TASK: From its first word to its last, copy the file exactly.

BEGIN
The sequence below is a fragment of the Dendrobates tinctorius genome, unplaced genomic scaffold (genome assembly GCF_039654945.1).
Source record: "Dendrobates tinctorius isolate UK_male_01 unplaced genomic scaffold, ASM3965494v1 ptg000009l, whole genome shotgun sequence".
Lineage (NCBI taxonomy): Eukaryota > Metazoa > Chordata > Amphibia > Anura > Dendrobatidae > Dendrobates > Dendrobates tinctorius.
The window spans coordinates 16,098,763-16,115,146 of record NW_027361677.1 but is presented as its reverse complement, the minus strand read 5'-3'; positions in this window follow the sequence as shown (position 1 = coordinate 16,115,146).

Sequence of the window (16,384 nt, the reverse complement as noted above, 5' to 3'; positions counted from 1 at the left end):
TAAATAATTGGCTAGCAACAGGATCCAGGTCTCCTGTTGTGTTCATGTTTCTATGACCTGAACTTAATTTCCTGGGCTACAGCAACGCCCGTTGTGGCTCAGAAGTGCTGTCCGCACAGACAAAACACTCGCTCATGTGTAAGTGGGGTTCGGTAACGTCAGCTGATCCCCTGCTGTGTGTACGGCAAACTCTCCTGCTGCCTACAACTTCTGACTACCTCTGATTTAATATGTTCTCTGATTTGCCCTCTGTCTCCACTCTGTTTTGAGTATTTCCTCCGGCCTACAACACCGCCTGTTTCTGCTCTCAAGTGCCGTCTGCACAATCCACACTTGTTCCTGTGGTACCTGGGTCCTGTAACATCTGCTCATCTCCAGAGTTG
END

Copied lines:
The sequence below is a fragment of the Dendrobates tinctorius genome, unplaced genomic scaffold (genome assembly GCF_039654945.1).
Source record: "Dendrobates tinctorius isolate UK_male_01 unplaced genomic scaffold, ASM3965494v1 ptg000009l, whole genome shotgun sequence".
Lineage (NCBI taxonomy): Eukaryota > Metazoa > Chordata > Amphibia > Anura > Dendrobatidae > Dendrobates > Dendrobates tinctorius.
The window spans coordinates 16,098,763-16,115,146 of record NW_027361677.1 but is presented as its reverse complement, the minus strand read 5'-3'; positions in this window follow the sequence as shown (position 1 = coordinate 16,115,146).

Sequence of the window (16,384 nt, the reverse complement as noted above, 5' to 3'; positions counted from 1 at the left end):
TAAATAATTGGCTAGCAACAGGATCCAGGTCTCCTGTTGTGTTCATGTTTCTATGACCTGAACTTAATTTCCTGGGCTACAGCAACGCCCGTTGTGGCTCAGAAGTGCTGTCCGCACAGACAAAACACTCGCTCATGTGTAAGTGGGGTTCGGTAACGTCAGCTGATCCCCTGCTGTGTGTACGGCAAACTCTCCTGCTGCCTACAACTTCTGACTACCTCTGATTTAATATGTTCTCTGATTTGCCCTCTGTCTCCACTCTGTTTTGAGTATTTCCTCCGGCCTACAACACCGCCTGTTTCTGCTCTCAAGTGCCGTCTGCACAATCCACACTTGTTCCTGTGGTACCTGGGTCCTGTAACATCTGCTCATCTCCAGAGTTG